This allows us to pause in between each expression.

Optimizing Regenerator

I started this project by forking regenerator , which compiles generators to ES5 code. I was able to take advantage of its existing state machine transform, which does all the hard work. However, it compiles code into something like this:

var marked0$0 = [foo].map(regeneratorRuntime.mark); function foo() {   var x, y;    return regeneratorRuntime.wrap(function foo~D(context$1$0) {     while (1) switch (context$1$0.prev = context$1$0.next) {     case 0:       x = 5;       y = 6;       return context$1$0.abrupt("return", x + y);     case 3:     case "end":       return context$1$0.stop();     }   }, marked0$0[0], this); } 

This is fine for generators because they aren’t used everywhere. More importantly, you only need to break up yield expressions. Everything else can stay the same, as you see in the x and y assignments above. We need to break up every expression and pump each one through the switch statement. (We can’t even fall-through case statements because we need to check for breakpoints, as you’ll see below).

Wrapping every function is too expensive, and I wanted to remove the context object completely and only use local variables. We need to read $__next between every single expression, and surely it’s faster to read from a local variable than off the context object (there might be ways to make sure the engine JIT’s the context access appropriately, but local variables guarantees the best performance).

Wrapping the function is only needed to allocate the context object, so if we get rid of it we don’t need to wrap every function. I changed the compiler to emit local variables instead, which is harder then it sounds. First, when we resume a function, how do we restore the $__next variable? It’s trapped as a local variable now. We will show how to restore it below, and that technique is the only reason we can compile to local variables (normal regenerator could not make this optimization).

Temporary variables are also stored on the context, so we need to track those and declare them as local variables as well. That’s why you saw $__t1 , $__t2 , and $__t3 in the "Temporary Variables" section above.

Doing all of this work means we that we generate code more like the example state machines you saw above. There are a few cases where we need direct access to the virtual machine, like checking if breakpoints exist at a certain expression, and right now the code assumes that a global variable VM exists. There are probably better ways to do that.

Saving and Restoring

Now that we have a state machine, we need a way to save all the state and restore it. This seems like a tricky problem, but the paper presents an interesting solution: exceptions.

Exceptions are the only way we can divert control flow. They allow us to generate code which use native calling convections: function calls are normal function calls. Exceptions allow us to stop the program and inspect the state machine.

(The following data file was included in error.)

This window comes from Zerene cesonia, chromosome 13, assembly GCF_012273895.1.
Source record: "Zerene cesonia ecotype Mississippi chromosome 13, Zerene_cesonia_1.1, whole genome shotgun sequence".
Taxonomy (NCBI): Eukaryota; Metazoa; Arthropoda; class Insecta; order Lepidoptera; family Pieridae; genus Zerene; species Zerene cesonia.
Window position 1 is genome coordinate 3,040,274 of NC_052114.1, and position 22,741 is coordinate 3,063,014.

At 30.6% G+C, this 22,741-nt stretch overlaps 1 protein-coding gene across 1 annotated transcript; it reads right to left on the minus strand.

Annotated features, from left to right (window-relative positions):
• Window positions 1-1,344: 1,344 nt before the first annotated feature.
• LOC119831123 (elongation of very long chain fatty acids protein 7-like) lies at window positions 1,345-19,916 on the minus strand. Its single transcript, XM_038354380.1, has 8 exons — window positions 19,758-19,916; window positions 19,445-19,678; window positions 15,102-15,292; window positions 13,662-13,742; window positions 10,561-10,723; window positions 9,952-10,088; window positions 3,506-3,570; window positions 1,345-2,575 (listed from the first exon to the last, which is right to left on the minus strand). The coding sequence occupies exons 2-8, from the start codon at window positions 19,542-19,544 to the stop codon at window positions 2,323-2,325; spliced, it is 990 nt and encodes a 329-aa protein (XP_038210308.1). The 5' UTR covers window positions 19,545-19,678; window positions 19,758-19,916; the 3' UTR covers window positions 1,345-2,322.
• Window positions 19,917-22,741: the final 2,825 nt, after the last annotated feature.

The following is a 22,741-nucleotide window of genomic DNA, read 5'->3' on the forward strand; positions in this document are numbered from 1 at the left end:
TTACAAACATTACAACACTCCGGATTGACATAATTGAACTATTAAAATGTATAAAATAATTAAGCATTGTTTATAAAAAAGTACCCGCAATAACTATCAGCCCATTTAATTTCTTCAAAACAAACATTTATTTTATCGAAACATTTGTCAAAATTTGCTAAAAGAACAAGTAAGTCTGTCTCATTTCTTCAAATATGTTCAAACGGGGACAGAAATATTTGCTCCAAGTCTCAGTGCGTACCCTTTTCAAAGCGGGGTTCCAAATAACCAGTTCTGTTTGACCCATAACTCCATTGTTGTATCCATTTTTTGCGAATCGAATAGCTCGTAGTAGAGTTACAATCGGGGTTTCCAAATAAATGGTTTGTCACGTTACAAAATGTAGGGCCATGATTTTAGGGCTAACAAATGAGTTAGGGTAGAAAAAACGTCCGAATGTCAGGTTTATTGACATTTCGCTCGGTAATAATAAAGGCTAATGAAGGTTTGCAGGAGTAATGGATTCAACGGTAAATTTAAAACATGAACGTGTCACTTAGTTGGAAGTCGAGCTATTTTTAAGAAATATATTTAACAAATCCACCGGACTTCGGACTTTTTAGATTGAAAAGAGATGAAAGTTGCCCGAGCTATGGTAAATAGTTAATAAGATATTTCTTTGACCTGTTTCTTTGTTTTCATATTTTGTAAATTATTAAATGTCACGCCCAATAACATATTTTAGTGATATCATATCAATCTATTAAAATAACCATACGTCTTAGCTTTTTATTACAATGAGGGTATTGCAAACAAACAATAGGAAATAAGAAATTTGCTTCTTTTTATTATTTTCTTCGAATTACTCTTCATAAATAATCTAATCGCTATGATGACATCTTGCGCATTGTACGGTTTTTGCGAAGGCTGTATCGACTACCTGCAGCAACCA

Let’s look at the first example again, but with a debugger statement:

function foo() {   var x = 5;   var y = 6;   debugger;   return x + y; } 

The trick is to wrap the entire function body in a try / catch statement, and within the catch save the values of $__next , x , and y . We need to save not only the state machine, but also the values of local variables so that we can restore them later.

Here’s how the output would look:

function foo() {   var $__next = 0, x, y;   try {     while(1) {       switch($__next) {         case 0:           x = 5;           $__next = 1;           break;         case 1:           y = 6;           $__next = 2;           break;         case 2:           $__next = 3;           throw new $ContinuationExc();         case 3:           return x + y;       }     }   }   catch(e) {     if(!(e instanceof $ContinuationExc))       e = new $ContinuationExc({ error: e })      e.save($__next, { x: x, y: y });     throw e;   } } 

In label 2 , which is what the debugger statement compiled to, we throw what’s called a "continuation exception". This is caught by our catch statement, where we record the current state in it and throw it again.

If an error occurs, we will catch that as well and save the error object in our continuation exception.

In our virtual machine, we run all code within a top-level try / catch which switches into the "paused" state when continuation exceptions are thrown and saves them for a future resumption.

Note: you might be worried about the performance of throwing exceptions around, and you aren’t wrong. This technique favors the performance of normal code at the cost of the performance of continuations. For some use cases, like debuggers, the performance of pausing and resuming does not matter. For other use cases (where continuations are frequently saved and restored), this technique will be too slow. But it’s still a great way to teach continuations.

The Stack

You probably wondering about function calls and the stack. What happens to functions on the stack? We can’t reliably restore a program without restoring the stack as well, so must capture the entire stack.

It’s natural for the above code to capture the whole stack. In the continuation exception, instead of saving a single function’s state, make it save a list of frames (the stack). Let’s rename the save method to pushFrame , introduce a $Frame object, and it looks like this: